McConnell concern over Labour MPs Scots leader vote
Former First Minister Lord McConnell of Glenscorrodale has said Labour MPs should have less say in choosing Scottish Labour's next leader.
In an exclusive interview with the BBC, Lord McConnell said it was wrong that in the past MPs had equal votes with MSPs on the issue.
He was speaking ahead of a meeting of the party's Scottish executive.
Iain Gray said last week that he would stand down as Scottish Labour leader following the Scottish election result.
Lord McConnell said: "I think it was wrong, in the past, that the MPs had equal votes with the MSPs on the election of the leader in Scotland.
"And I think, where the constitution cannot be changed in advance of a leadership election this summer, I think for both the leadership election and the deputy leadership election, MPs should voluntarily and collectively - all of them - withdraw from the process and not nominate and not vote as MPs."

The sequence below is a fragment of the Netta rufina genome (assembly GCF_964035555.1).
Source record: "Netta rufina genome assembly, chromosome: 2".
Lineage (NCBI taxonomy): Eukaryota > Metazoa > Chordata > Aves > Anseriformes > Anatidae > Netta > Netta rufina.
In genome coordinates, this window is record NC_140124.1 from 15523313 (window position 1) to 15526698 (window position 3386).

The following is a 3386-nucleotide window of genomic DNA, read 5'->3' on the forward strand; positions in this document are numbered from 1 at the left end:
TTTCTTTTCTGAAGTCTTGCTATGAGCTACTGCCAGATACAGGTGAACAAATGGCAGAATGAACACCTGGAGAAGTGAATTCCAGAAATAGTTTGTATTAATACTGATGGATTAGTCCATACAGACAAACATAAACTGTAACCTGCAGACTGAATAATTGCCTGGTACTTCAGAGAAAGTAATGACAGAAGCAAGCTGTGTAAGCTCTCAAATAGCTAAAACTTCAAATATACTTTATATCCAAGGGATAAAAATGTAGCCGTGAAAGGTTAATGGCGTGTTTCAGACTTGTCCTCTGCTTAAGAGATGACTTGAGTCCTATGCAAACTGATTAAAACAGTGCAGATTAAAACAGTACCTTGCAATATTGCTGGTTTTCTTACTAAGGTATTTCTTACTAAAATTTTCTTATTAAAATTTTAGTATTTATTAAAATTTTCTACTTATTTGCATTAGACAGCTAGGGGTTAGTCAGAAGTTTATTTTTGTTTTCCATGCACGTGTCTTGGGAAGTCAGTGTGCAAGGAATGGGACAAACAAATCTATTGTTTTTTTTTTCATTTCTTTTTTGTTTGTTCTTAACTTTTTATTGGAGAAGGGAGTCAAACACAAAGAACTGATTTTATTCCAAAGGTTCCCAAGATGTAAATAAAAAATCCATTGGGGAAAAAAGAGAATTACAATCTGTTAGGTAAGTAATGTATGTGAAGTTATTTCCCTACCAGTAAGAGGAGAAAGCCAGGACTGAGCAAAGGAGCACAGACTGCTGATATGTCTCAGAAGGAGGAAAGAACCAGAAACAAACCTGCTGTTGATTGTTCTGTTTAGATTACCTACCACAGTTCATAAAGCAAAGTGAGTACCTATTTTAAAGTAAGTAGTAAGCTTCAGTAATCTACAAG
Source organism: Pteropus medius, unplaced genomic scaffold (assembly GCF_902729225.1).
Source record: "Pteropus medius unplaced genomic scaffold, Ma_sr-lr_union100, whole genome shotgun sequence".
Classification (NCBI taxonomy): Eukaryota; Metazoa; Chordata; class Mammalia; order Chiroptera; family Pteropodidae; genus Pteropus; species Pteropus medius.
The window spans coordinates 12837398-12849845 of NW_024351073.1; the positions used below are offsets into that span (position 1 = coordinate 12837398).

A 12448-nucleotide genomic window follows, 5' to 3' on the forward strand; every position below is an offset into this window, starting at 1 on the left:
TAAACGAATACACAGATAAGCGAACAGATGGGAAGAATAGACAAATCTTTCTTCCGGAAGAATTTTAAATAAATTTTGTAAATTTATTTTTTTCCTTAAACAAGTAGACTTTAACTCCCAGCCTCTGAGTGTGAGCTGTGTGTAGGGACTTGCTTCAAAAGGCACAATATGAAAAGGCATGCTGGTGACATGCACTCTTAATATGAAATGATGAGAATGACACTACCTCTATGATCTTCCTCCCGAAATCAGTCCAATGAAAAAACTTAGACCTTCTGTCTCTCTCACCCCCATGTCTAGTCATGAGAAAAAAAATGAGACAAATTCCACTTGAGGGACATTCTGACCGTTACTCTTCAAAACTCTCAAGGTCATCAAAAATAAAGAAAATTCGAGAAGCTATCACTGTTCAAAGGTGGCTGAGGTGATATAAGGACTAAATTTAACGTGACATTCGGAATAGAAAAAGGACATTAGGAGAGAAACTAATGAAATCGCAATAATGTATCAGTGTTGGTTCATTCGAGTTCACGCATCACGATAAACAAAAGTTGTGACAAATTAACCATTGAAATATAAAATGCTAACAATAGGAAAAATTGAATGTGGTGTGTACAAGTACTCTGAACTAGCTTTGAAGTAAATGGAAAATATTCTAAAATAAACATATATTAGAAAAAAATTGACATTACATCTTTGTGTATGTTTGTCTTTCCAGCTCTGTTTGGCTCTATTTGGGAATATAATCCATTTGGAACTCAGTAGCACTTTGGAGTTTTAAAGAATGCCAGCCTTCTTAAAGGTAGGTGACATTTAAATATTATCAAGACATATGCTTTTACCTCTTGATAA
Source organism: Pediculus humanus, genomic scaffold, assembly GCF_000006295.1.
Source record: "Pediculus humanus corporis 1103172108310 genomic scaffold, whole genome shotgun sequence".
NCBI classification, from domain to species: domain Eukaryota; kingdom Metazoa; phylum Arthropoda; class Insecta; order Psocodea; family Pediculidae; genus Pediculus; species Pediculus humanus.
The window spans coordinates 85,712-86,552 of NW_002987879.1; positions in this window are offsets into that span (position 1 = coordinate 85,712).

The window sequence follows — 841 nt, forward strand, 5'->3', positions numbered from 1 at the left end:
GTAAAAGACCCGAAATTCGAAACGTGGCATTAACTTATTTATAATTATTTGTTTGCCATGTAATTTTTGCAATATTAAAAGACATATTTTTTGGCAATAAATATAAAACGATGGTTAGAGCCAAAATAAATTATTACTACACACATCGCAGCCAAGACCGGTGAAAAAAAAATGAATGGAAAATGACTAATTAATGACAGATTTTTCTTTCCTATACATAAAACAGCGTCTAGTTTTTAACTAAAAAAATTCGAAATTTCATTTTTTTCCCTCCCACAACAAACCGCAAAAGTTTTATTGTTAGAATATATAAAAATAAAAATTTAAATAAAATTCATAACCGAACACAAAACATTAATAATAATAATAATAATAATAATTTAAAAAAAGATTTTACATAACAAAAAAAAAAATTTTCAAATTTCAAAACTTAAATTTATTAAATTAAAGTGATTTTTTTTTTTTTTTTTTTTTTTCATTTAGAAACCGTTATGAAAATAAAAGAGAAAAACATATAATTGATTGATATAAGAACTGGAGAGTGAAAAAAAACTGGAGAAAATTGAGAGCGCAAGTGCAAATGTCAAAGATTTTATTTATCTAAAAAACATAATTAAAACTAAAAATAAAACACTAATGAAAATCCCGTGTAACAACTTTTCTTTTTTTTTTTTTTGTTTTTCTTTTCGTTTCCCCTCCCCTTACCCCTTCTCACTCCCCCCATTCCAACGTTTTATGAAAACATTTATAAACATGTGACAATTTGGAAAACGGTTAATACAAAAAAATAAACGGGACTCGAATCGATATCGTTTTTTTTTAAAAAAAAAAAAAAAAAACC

"Vote as party members but not as MPs. I think unless that happens I think there will be real credibility problems for the new leader of the party in Scotland."
Lord McConnell, Scotland's longest-serving first minister to date, stood down as Scottish Labour leader after the SNP's 2007 election victory.
He took his seat in the Lords in June last year after being given a peerage in Gordon Brown's dissolution honours list.
His comments came after Alex Salmond's SNP achieved an unprecedented overall majority in the Scottish Parliament, taking 69 of the 129 seats at Holyrood.
Labour went down from 46 seats to 37, losing some of its most senior figures.
Labour leader Ed Miliband and Mr Gray, who will stand down as Scottish leader in the autumn, have given former Scottish secretary Jim Murphy MP and Lothians MSP Sarah Boyack the task of chairing a review into the Labour party in Scotland.
The details of this review will be set by the party's Scottish executive committee.